Artisan Bread in 5 Minutes A Day Book Review

I’ve been wanting to share cookbook reviews for quite a while and thought I’d start off with the book that sparked the whole reason why I enjoy baking so much. Please leave a comment and let me know what you think and I’ll share more reviews!

Artisan Bread in Five Minutes A Day by Jeff Hertzberg and Zoë François
Thomas Dunne Books, 2007

At the start of 2010 I made it my new year’s resolution to learn how to bake bread. Not knowing where to start, I looked online for cook book reviews and immediately found so much praise for Artisan Bread in Five Minutes a Day (ABin5). While I was slightly put off with the lack of color photos on every page, I took the plunge and my first loaf turned out 100% better than I thought it would.

ABin5 is neatly organized by bread type, from the master recipe, peasant loaves, flat breads, then enriched breads. At the beginning of the book are many tips and tricks that lay out the basic guidelines for bread making. If you’re unsure of making your first loaf, definitely read this! It demystifies all the tales you might have heard about how difficult making artisan bread can be at home. Jeff and Zoe’s tone is comfortable and encouraging, giving you that extra bit of confidence you might need.

While there are only a handful of color photos, the master recipe chapter starts off with black and white photos illustrating each step so don’t worry if you’re unsure what to do. The “secret” to 5 minute bread is practically fool proof. I’ve never gotten bad results from anything I’ve made from this book, and if you look in my archives there’s a lot! In addition to bread, there are sweet and savory recipes that incorporate your latest creation, such as Raisin Walnut Oatmeal Bread and Spinach and Cheese Calzone, and one of my favorites, the Sunny Side Up Apricot Pastry.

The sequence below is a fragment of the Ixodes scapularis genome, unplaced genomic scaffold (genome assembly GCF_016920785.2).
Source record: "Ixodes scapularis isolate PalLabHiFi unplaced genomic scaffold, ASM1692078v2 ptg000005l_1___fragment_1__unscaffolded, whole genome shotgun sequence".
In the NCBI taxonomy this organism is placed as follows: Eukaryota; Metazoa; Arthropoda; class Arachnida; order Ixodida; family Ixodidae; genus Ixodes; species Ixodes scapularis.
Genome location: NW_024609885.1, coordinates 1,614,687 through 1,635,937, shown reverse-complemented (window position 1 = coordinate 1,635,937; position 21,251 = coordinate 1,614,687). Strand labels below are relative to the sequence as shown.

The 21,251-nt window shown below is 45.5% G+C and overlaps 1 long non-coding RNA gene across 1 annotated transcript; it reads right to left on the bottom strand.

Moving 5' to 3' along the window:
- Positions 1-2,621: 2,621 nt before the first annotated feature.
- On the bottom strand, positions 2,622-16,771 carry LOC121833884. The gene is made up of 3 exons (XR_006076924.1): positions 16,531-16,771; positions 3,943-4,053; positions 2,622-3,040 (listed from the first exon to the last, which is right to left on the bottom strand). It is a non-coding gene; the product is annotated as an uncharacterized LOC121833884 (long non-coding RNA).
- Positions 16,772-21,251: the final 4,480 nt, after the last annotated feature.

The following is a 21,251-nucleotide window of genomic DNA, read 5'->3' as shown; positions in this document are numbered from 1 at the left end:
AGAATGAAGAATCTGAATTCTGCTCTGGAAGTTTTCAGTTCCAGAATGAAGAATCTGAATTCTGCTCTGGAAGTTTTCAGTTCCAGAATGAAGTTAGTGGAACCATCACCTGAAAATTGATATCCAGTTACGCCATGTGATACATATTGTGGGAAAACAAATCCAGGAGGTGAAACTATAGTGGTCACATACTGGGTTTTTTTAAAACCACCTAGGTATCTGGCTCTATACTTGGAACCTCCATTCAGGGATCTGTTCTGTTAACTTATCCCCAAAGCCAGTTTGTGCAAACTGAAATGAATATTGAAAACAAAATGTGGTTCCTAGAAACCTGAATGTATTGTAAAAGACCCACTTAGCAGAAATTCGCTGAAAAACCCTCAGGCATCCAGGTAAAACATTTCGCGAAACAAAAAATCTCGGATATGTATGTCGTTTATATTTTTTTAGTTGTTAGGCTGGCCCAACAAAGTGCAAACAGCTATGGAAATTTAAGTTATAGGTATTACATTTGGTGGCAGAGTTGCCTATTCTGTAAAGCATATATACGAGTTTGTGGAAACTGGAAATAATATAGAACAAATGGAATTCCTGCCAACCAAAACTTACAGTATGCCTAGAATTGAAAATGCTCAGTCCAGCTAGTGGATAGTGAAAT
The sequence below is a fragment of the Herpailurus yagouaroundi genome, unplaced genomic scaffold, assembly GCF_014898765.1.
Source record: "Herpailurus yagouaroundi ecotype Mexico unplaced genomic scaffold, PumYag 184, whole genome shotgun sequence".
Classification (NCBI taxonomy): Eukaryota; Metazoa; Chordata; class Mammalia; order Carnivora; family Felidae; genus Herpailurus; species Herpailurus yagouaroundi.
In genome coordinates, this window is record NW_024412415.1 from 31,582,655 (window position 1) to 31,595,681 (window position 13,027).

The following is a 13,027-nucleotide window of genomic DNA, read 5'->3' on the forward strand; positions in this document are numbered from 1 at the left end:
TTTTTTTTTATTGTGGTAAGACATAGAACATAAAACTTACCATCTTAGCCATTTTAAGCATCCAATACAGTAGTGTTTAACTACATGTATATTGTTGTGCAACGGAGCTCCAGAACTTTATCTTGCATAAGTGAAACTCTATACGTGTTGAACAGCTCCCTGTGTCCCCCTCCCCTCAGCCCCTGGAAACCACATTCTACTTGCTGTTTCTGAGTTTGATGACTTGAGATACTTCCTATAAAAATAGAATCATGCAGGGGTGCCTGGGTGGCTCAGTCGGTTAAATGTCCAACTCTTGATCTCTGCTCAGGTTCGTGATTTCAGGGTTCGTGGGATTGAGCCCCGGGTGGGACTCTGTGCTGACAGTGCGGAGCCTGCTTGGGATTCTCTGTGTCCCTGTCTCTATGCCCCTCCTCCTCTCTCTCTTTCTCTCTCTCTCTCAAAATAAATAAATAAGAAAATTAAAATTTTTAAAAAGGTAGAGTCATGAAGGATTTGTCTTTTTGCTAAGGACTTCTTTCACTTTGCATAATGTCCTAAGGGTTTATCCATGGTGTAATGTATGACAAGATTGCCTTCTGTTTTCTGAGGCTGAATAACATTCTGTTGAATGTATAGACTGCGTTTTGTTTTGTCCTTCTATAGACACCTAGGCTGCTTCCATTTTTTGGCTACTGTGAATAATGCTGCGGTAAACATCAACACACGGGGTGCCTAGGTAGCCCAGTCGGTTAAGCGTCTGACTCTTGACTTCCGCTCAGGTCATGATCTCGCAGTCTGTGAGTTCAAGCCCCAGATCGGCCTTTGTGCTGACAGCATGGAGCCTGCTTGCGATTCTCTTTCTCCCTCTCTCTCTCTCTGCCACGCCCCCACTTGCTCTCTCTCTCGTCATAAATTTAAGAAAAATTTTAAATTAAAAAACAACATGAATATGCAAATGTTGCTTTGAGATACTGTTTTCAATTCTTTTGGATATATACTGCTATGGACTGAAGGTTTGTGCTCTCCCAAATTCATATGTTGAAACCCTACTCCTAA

With almost 100 recipes ranging from challah to pizza, ABin5 is a great introductory to making bread. They even have a website with additional recipes and videos to help you out. Like I stated earlier, this book is what really propelled me into baking. Before this I’d never made bread and can’t even recall baking cookies and cakes from scratch! Here are some links to older posts where I used the book: Challah French Toast, My First Challah, The Master Recipe/Boule, and Brioche Donuts.

{ 8 comments… read them below or add one }

Natalie (Fashion Intel) April 26, 2012 at 1:08 am

Hooray for book reviews, I look forward to reading more on here. Today I ate a bit of bread and I quickly had a gluten rash. Ugh, why me?


Sara/Matchbox Kitchen May 1, 2012 at 11:36 pm

Next goal: gluten free bread?


la domestique April 26, 2012 at 8:44 am

I’ve passed by this book on the shelf at the library many times, but never tried baking from it. My favorite bread baking book is Richard Bertinet’s Dough: Simple, Contemporary Bread. Maybe I’ll have to check out Artisan Bread in 5.


Sara/Matchbox Kitchen May 1, 2012 at 11:37 pm

I’ve thumbed through that one and really like it as well. There are just too many great books out there ;)


Chelsea April 27, 2012 at 3:43 pm

I’ve had this book for ages but never baked from it! You’ve inspired me though–I’m making a resolution and am going to start!! I was put off by the fact that I needed to buy a breadstone–do you have one, and if so is it worth it? I’ve done the cookie sheet filled with boiling water trick for focaccia, but not sure if I want to commit to that every week or so when I bake bread. I love the book review idea, keep them coming!


Sara/Matchbox Kitchen May 1, 2012 at 11:39 pm

I had one and yes, it’s well worth it! Have you tried the Jim Leahy no knead/NY times bread recipe? You don’t need a stone for that, just a dutch oven. They both use the same hands off, slow ferment technique.


joanna May 3, 2012 at 7:13 pm

i have been longing to read this book. hope i get a copy soon.


lark October 23, 2012 at 11:16 pm

So far, it’s disappointing. Small loaves with a crust that gets a limp after a day. This is really a quick bread for dinner. The other no-knead approaches are better in taste, crust, crumb.


Leave a Comment

Previous post:

Next post: